Effectiveness of Fluralaner and Afoxolaner Against Flea Infestations in Dogs
Laurie Anne Walden, DVM, ELS
Dr. Walden received her doctorate in veterinary medicine from North Carolina State University. She is a practicing veterinarian and a certified editor in the life sciences (ELS). She owns Walden Medical Writing, LLC, and writes and edits materials for healthcare professionals and the general public.
Both fluralaner and afoxolaner completely eliminated flea infestations on dogs in a field trial in Florida during the summer of 2015.
Both fluralaner and afoxolaner completely eliminated flea infestations on dogs in a field trial in Florida during the summer of 2015, according to a report recently published in Parasites & Vectors. Both treatments also significantly reduced or eliminated premises infestations and reduced dermatitis lesions and pruritus scores in infested dogs.
Fluralaner (Bravecto; Merck Animal Health) and afoxolaner (Nexgard; Merial, Inc) are isoxazoline paraciticides available as chewable tablets and marketed to kill fleas and ticks on dogs. Fluralaner is given once every 3 months and afoxolaner is given once every month.
The 3-month study included 61 dogs in 34 homes in west central Florida. All had natural flea infestations, as determined by flea counts on dogs and in flea traps placed in homes. Owners agreed to use no other flea control methods and to introduce no new mammals into the household during the course of the study. All dogs in each household were treated.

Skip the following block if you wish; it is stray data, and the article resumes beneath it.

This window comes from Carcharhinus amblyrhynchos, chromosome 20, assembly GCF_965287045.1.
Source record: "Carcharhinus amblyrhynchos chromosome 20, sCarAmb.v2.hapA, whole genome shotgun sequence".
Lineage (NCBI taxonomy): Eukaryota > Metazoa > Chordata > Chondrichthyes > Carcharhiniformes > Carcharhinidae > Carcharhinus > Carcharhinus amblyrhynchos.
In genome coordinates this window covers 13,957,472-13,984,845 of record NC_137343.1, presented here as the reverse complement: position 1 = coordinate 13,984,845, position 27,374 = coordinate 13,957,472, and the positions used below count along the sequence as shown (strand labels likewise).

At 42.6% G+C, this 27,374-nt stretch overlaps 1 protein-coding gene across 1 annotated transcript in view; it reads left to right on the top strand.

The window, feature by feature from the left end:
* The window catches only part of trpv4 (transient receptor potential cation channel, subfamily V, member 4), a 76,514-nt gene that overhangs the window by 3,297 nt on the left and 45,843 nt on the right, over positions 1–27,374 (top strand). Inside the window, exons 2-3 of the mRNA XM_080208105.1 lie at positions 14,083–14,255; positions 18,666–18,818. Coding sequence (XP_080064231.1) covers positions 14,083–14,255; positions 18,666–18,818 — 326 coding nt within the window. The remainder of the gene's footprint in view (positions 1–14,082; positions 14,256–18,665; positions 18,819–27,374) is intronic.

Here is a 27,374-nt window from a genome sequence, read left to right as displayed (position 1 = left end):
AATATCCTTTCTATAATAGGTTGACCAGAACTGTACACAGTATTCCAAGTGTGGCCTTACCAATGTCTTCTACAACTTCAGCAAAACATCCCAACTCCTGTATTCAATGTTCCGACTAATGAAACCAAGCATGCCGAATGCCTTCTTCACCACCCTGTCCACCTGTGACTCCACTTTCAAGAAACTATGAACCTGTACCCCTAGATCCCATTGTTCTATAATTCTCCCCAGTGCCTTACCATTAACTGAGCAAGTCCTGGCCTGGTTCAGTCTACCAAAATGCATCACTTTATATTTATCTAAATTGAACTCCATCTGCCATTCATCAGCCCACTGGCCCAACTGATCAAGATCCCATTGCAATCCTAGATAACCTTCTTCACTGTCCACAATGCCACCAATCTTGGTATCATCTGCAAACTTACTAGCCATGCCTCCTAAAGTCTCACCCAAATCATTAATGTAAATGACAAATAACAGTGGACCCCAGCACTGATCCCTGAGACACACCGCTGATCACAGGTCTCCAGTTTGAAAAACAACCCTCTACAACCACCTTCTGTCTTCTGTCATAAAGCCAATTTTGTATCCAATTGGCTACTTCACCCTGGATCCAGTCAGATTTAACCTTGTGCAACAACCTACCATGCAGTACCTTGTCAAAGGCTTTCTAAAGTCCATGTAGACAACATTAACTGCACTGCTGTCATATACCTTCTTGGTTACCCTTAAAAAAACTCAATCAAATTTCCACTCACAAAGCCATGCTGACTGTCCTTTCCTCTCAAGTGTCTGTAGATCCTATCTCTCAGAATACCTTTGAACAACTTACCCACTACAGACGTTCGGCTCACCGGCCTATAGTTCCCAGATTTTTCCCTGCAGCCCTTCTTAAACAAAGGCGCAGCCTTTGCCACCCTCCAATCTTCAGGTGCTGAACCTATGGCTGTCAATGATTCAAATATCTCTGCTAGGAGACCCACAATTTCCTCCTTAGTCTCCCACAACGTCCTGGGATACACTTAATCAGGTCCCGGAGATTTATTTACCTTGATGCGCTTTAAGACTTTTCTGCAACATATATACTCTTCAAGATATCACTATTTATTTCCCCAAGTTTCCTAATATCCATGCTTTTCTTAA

Dogs in the fluralaner group received a single oral dose on day 0; those in the afoxolaner group received 3 oral doses (day 0, between days 28 and 30, and between days 54 and 60). The study included no control group because of concerns for the welfare of heavily flea-infested dogs remaining untreated. Members of the research group administered the products to avoid client adherence problems.
By day 7, the mean flea counts on dogs were reduced by 99.0% in the fluralaner group and by 99.3% in the afoxolaner group. By days 28 to 30, the dogs’ mean flea counts were reduced by 100% in the fluralaner group and by 99.9% in the afoxolaner group. Mean flea counts on dogs in both groups were still reduced by 99.9% to 100% at the end of the 12-week study.
By day 14, 88.2% of the fluralaner-treated dogs and 81.5% of the afoxolaner-treated dogs were free of fleas. By the end of the study, all dogs in both groups were entirely free of fleas. The differences in mean flea counts and numbers of flea-free dogs were not significantly different between the 2 groups. Flea bite hypersensitivity severity scores, canine atopic dermatitis scores, and pruritus scores were also significantly reduced in both treatment groups, with no significant differences between the 2 treatments.
In the fluralaner group, 88.2% of premises were free of fleas by the end of the first month, and 100% were cleared of fleas by the end of the third month. In the afoxolaner group, 70.6% of households were free of fleas by the end of the first month, and 80% were free of fleas by the end of the third. These differences were not statistically significant.
The study was partly funded by Merck Animal Health. Both Merck Animal Health and Merial have funded research projects by the study’s first author and have sponsored lectures by the first and second authors. Four study authors are employees of Merck Animal Health.
Dr. Laurie Anne Walden received her doctorate in veterinary medicine from North Carolina State University. After an internship in small animal medicine and surgery at Auburn University, she returned to North Carolina, where she has been in small animal primary care practice for over 20 years. Dr. Walden is also a board-certified editor in the life sciences and owner of Walden Medical Writing, LLC.